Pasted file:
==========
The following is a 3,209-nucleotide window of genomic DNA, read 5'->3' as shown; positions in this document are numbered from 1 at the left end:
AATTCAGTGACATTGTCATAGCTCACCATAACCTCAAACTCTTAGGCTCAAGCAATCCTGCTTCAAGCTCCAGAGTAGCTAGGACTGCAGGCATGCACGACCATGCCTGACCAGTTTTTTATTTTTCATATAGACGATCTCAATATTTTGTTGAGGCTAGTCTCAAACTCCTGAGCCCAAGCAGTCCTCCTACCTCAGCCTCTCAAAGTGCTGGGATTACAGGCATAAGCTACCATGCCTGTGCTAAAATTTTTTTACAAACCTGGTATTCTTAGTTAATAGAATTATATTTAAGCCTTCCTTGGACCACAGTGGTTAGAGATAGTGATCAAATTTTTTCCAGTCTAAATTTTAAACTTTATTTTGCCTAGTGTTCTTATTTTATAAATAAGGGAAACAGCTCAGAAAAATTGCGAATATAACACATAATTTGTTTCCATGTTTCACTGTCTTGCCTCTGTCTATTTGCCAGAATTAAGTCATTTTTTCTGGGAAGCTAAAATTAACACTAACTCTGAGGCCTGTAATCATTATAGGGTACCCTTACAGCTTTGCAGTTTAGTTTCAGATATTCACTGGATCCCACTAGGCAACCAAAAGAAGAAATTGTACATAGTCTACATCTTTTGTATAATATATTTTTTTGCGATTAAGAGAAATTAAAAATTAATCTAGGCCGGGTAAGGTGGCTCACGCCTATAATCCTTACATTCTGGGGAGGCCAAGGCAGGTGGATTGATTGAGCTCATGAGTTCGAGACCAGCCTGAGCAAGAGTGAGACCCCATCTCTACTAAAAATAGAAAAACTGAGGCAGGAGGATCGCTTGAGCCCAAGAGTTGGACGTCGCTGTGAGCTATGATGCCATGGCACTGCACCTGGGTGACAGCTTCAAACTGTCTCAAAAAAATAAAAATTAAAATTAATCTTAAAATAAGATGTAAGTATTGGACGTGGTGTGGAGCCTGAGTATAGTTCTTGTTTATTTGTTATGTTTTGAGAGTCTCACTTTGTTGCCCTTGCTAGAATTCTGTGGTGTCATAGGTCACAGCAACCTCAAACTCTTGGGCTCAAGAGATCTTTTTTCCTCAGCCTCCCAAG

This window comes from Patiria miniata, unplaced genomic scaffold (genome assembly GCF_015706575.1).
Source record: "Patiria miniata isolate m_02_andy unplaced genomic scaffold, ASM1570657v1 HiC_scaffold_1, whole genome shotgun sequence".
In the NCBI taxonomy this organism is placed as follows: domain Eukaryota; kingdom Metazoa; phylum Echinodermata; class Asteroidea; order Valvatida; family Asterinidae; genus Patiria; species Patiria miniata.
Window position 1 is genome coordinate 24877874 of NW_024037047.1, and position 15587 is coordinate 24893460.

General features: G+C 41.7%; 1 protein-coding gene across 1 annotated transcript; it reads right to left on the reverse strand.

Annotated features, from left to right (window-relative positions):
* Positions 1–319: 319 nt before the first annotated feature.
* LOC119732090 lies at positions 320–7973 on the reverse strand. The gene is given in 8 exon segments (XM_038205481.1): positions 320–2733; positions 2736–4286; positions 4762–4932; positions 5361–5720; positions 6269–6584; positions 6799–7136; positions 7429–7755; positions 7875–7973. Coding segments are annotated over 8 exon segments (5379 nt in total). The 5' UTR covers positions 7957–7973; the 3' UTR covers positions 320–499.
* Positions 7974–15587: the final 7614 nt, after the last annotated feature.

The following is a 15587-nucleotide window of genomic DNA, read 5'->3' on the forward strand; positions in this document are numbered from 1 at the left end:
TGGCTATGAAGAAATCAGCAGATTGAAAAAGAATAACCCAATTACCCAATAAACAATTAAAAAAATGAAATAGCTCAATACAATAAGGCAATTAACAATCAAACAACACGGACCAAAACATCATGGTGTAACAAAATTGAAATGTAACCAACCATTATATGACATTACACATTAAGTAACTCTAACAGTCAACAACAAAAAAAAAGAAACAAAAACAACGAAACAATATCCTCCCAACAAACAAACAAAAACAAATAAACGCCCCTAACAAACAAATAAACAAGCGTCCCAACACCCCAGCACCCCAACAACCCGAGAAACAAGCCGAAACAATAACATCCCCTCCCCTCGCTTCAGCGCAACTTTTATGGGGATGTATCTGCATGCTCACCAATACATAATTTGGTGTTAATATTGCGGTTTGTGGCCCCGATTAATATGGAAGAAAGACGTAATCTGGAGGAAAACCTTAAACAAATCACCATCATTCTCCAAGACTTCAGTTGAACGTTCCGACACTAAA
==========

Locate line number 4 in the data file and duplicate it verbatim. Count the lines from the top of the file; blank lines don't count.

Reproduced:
Source record: "Patiria miniata isolate m_02_andy unplaced genomic scaffold, ASM1570657v1 HiC_scaffold_1, whole genome shotgun sequence".